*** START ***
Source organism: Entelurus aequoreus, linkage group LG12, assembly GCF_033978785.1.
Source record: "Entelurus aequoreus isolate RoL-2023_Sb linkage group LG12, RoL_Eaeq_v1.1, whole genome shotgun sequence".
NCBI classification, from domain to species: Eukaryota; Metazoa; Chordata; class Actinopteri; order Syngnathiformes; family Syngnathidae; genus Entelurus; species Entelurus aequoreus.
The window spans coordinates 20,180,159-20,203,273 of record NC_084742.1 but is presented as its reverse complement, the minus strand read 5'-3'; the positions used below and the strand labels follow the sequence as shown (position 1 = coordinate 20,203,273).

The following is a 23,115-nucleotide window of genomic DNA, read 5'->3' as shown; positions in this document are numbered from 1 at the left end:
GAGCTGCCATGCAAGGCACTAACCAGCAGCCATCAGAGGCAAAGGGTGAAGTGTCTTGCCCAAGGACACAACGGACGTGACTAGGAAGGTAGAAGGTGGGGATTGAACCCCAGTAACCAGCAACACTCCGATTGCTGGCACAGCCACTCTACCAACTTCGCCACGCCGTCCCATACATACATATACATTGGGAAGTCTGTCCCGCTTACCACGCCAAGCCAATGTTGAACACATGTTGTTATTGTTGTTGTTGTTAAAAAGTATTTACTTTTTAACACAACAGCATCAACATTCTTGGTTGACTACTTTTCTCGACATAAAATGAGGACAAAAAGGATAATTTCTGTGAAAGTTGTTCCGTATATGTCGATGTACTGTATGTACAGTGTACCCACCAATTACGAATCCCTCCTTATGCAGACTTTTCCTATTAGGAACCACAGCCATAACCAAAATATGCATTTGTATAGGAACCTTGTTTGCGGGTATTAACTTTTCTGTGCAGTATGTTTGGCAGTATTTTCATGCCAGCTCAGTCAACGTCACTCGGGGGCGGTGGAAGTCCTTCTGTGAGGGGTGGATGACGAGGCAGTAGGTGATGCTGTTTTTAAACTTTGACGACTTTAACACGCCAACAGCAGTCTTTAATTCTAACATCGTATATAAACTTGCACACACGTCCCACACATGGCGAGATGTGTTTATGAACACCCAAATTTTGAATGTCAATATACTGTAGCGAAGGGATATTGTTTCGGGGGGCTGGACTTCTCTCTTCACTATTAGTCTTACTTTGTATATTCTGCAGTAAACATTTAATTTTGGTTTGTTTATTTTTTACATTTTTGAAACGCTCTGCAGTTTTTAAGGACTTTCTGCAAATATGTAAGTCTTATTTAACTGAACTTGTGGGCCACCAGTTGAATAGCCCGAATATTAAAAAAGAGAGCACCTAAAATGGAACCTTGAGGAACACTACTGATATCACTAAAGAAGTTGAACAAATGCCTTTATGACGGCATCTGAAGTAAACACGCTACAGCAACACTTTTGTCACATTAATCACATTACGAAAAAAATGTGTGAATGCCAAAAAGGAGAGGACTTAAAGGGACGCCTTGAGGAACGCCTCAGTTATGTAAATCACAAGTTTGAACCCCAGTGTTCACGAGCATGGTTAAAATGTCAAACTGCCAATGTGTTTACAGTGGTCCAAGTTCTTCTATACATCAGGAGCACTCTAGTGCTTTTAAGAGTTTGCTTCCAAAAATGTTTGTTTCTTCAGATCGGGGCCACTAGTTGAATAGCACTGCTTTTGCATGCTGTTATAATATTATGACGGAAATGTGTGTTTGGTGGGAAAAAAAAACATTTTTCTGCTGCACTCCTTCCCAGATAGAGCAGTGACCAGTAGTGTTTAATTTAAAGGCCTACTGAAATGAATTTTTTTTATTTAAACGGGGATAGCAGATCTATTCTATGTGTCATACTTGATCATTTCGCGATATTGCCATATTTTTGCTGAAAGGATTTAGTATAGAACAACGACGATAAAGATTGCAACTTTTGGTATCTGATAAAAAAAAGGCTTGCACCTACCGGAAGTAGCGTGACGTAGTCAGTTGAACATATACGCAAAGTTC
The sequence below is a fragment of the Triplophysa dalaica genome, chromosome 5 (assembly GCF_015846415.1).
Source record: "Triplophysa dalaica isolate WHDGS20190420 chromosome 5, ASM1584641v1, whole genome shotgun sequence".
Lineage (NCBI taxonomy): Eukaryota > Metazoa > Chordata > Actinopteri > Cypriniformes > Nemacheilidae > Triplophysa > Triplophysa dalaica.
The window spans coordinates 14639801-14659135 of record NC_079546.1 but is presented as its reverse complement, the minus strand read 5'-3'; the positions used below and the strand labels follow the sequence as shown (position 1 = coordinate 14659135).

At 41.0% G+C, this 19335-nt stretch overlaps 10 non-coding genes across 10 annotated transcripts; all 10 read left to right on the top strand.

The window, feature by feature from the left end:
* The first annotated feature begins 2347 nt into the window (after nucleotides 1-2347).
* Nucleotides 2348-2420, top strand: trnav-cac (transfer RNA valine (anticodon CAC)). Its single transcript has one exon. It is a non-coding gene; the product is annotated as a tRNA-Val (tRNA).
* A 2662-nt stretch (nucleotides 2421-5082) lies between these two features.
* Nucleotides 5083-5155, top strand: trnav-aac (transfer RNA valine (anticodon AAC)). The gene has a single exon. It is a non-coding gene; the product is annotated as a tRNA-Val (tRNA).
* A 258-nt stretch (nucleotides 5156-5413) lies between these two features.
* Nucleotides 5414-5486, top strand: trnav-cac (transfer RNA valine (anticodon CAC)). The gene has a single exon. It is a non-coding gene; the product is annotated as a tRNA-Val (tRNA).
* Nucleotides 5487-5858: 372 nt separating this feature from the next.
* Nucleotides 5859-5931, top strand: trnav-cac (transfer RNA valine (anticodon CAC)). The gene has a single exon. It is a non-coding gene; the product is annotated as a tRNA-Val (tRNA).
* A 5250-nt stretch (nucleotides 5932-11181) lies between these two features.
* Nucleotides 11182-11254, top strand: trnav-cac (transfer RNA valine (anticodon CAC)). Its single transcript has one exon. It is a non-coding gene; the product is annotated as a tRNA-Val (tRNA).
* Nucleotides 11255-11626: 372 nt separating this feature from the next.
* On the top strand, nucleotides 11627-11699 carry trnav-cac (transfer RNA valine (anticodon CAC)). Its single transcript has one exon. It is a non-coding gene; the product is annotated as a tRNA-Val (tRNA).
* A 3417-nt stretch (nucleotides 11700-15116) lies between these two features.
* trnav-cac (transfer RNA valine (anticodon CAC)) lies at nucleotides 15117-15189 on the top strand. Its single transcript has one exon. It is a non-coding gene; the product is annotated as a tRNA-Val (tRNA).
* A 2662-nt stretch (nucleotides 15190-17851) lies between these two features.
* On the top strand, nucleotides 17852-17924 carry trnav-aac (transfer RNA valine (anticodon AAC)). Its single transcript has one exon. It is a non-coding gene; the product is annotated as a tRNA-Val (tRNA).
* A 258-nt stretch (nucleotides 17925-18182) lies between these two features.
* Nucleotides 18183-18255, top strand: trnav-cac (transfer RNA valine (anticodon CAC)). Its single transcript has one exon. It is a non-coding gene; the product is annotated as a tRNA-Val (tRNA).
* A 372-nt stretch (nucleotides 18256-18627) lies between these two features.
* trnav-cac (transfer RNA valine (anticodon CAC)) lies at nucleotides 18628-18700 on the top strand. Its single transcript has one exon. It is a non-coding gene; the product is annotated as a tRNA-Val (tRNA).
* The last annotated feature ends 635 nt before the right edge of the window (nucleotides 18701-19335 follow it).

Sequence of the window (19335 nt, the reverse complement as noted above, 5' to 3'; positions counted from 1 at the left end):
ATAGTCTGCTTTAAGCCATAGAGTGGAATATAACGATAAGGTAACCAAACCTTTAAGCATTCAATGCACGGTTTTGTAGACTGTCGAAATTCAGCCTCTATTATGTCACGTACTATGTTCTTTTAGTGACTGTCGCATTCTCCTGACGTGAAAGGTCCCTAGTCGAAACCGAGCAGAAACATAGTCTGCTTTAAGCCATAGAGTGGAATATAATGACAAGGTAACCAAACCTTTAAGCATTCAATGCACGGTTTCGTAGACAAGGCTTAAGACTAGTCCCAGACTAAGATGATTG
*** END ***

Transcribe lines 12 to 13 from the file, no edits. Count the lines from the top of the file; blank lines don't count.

The window, feature by feature from the left end:
* The first annotated feature begins 2347 nt into the window (after nucleotides 1-2347).